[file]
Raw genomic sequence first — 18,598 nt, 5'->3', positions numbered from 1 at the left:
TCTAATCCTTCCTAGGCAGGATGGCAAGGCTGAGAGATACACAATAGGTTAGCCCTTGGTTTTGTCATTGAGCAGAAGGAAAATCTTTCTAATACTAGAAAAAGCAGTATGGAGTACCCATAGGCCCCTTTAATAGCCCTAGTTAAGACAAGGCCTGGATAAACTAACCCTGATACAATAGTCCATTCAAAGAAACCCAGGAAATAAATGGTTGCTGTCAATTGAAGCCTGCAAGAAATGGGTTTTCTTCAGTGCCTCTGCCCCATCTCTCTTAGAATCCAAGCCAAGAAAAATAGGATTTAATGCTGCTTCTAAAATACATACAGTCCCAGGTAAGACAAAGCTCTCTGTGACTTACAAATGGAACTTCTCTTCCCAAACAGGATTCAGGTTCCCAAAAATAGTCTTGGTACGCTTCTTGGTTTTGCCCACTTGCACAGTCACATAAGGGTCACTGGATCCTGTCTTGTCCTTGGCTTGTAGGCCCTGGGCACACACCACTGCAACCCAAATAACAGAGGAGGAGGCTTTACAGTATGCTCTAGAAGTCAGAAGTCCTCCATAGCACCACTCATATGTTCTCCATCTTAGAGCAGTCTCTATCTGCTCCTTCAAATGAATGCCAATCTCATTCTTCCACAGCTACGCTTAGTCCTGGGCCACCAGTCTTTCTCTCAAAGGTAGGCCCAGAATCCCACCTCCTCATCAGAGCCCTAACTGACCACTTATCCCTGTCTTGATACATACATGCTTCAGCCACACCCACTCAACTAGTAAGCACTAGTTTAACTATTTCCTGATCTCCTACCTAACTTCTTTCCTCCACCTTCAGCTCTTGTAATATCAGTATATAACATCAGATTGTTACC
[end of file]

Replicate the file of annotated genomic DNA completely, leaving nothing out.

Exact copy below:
Raw genomic sequence first — 18,598 nt, 5'->3', positions numbered from 1 at the left:
TCTAATCCTTCCTAGGCAGGATGGCAAGGCTGAGAGATACACAATAGGTTAGCCCTTGGTTTTGTCATTGAGCAGAAGGAAAATCTTTCTAATACTAGAAAAAGCAGTATGGAGTACCCATAGGCCCCTTTAATAGCCCTAGTTAAGACAAGGCCTGGATAAACTAACCCTGATACAATAGTCCATTCAAAGAAACCCAGGAAATAAATGGTTGCTGTCAATTGAAGCCTGCAAGAAATGGGTTTTCTTCAGTGCCTCTGCCCCATCTCTCTTAGAATCCAAGCCAAGAAAAATAGGATTTAATGCTGCTTCTAAAATACATACAGTCCCAGGTAAGACAAAGCTCTCTGTGACTTACAAATGGAACTTCTCTTCCCAAACAGGATTCAGGTTCCCAAAAATAGTCTTGGTACGCTTCTTGGTTTTGCCCACTTGCACAGTCACATAAGGGTCACTGGATCCTGTCTTGTCCTTGGCTTGTAGGCCCTGGGCACACACCACTGCAACCCAAATAACAGAGGAGGAGGCTTTACAGTATGCTCTAGAAGTCAGAAGTCCTCCATAGCACCACTCATATGTTCTCCATCTTAGAGCAGTCTCTATCTGCTCCTTCAAATGAATGCCAATCTCATTCTTCCACAGCTACGCTTAGTCCTGGGCCACCAGTCTTTCTCTCAAAGGTAGGCCCAGAATCCCACCTCCTCATCAGAGCCCTAACTGACCACTTATCCCTGTCTTGATACATACATGCTTCAGCCACACCCACTCAACTAGTAAGCACTAGTTTAACTATTTCCTGATCTCCTACCTAACTTCTTTCCTCCACCTTCAGCTCTTGTAATATCAGTATATAACATCAGATTGTTACC